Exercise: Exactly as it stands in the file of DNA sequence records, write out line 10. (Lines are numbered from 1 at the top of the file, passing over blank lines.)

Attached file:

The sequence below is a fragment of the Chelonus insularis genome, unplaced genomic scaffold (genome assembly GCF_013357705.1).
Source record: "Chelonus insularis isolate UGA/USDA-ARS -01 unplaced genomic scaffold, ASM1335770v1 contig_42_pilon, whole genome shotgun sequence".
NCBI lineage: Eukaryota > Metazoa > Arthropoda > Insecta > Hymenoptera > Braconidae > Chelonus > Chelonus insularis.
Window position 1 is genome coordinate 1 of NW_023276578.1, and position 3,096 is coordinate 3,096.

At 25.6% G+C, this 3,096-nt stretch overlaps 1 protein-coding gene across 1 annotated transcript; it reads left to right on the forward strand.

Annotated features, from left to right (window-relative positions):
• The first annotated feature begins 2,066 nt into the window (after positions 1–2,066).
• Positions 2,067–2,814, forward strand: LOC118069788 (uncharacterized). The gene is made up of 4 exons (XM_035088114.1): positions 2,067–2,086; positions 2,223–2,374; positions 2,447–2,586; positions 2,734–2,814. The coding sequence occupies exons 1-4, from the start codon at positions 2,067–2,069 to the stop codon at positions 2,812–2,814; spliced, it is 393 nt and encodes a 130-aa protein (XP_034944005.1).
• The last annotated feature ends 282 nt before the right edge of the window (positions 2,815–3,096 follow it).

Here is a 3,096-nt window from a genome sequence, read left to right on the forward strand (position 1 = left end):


Here is a 3,096-nt window from a genome sequence, read left to right on the forward strand (position 1 = left end):